Zambrano carers: eligibility for welfare benefits and homelessness assistance

Wednesday 15 November 2017

R (on the application of HC) v Secretary of State for Work and Pensions [2017] UKSC 73, Lady Hale and Lords Clarke, Wilson, Sumption and Carnwath, 15 November 2017

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R (on the application of HC) v Secretary of State for Work and Pensions [2017] UKSC 73, Lady Hale and Lords Clarke, Wilson, Sumption and Carnwath, 15 November 2017

The claimant was an Algerian national who had married a British national and had two children with him who were both British nationals. The claimant and the children left the family home due to domestic violence.

The claimant's sole right to reside in the UK derived from the ruling in Ruiz Zambrano v Office national de l’emploi (Case C-34/09) [2012] QB 265.

The UK government introduced regulations which had the effect of excluding people whose right to reside arose from the Zambrano principle from eligibility to social security benefits, child tax credit and housing assistance (SI 2012/2587, SI 2012/2612 and SI 2006/1294 respectively) – “the 2012 Regulations”.

The claimant challenged the 2012 Regulations on the basis that they were incompatible with the result in Zambrano itself; or, alternatively, were discriminatory in breach of article 21 of the EU Charter of Fundamental Rights; or alternatively breached Article 14 of the ECHR.

The Supreme Court dismissed the appeal and refused to make a reference to the Court of Justice of the European Union:

  • The ruling in Zambrano turned solely on the risk of being obliged to leave the territory of the Union and as such it did not throw any light on the right to means-tested benefits.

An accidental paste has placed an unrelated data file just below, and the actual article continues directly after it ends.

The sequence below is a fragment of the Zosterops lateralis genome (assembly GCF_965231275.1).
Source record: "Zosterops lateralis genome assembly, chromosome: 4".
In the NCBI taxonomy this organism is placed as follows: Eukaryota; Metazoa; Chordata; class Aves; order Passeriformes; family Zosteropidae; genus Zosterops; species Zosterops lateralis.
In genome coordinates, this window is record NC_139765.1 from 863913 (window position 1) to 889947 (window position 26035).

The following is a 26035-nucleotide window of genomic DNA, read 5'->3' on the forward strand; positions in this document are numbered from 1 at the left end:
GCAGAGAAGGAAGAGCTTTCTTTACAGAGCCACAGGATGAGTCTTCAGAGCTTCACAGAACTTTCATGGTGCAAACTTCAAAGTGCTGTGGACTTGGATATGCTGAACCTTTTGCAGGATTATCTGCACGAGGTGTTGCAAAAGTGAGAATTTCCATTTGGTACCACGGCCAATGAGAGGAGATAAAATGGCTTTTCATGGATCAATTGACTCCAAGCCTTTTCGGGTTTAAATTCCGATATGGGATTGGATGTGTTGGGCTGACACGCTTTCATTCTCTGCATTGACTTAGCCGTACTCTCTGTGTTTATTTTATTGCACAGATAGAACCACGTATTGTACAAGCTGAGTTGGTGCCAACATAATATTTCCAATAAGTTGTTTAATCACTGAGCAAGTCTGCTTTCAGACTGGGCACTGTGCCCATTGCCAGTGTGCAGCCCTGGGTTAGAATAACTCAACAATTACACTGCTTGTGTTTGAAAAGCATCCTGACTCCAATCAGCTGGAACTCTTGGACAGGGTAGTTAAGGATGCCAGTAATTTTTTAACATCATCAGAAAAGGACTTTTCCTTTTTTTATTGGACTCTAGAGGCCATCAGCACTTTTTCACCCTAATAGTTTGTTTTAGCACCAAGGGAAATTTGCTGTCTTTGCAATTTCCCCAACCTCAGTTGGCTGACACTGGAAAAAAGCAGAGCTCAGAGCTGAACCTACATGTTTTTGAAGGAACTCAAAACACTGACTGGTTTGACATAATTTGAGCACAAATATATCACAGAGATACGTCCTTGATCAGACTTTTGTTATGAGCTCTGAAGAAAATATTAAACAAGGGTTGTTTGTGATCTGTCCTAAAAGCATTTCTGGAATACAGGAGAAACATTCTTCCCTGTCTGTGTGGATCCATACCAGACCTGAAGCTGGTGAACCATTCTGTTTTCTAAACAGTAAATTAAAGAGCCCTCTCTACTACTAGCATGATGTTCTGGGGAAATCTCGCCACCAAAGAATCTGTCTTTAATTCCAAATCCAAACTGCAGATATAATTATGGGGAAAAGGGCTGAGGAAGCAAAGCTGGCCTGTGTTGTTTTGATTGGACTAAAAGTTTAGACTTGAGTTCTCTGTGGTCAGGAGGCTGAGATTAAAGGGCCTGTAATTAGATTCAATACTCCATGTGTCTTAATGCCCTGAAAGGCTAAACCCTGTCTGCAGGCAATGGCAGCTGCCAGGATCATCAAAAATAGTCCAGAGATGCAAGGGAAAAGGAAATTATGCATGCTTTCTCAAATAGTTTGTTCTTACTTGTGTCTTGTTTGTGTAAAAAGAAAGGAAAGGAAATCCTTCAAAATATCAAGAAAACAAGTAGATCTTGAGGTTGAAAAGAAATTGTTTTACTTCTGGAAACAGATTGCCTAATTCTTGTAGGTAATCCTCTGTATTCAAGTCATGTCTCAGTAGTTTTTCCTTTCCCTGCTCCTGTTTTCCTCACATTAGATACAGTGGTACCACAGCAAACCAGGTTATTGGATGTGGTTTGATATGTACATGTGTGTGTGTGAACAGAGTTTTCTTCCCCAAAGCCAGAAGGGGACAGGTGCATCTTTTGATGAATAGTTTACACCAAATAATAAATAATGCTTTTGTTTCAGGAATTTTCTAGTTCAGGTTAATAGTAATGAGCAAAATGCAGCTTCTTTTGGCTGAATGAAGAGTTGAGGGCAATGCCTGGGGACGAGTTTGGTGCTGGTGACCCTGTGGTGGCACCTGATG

• EU law did not require more for the children of a Zambrano carer than practical support sufficient to avoid them being obliged to leave the Union.
  • Consequently, the claimant could not rely on the EU Charter as the 2012 Regulations were not directed to “implementation” of EU law. Moreover, decisions about the level of non-contributory benefits (social assistance) are not within the scope of the Charter (Dano v Jobcenter Leipzig (Case C-333/13) considered.
  • The government’s reasons for not providing welfare benefits to Zambrano carers - reducing “benefits tourism” - fell within the wide margin of discretion allowed to national governments in this field (R (MA) v Secretary of State for Work and Pensions [2016] 1 WLR 4550, para 32 applied).
  • Section 17 payments under the Children Act 1989 was an acceptable means to meet EU obligations in respect of children’s needs in Zambrano cases. Hence the allocation of responsibility for that support was an issue of national rather than EU law.

The Court added it would be helpful if local authorities received some form of national guidance on how they should meet their responsibilities to children with Zambrano carers under section 17:

“It must always be remembered that the primary objective is to promote the welfare of the children concerned, including the upbringing of such children by their families. The assessment of need must remain the responsibility of the local authority … but, given that this is a national responsibility, it is clearly desirable that there should be a degree of consistency as between authorities. The legislation allows for the provision of national guidance. Judicial review is available as a backstop, but it is likely to be unsatisfactory for the levels of appropriate support to be left for determination by the individual authorities on a case-by-case basis, subject only to control by the courts by reference to conventional Wednesbury principles” (para 37).

The Supreme Court judgment is available here: R (on the application of HC) v Secretary of State for Work and Pensions [2017] UKSC 73

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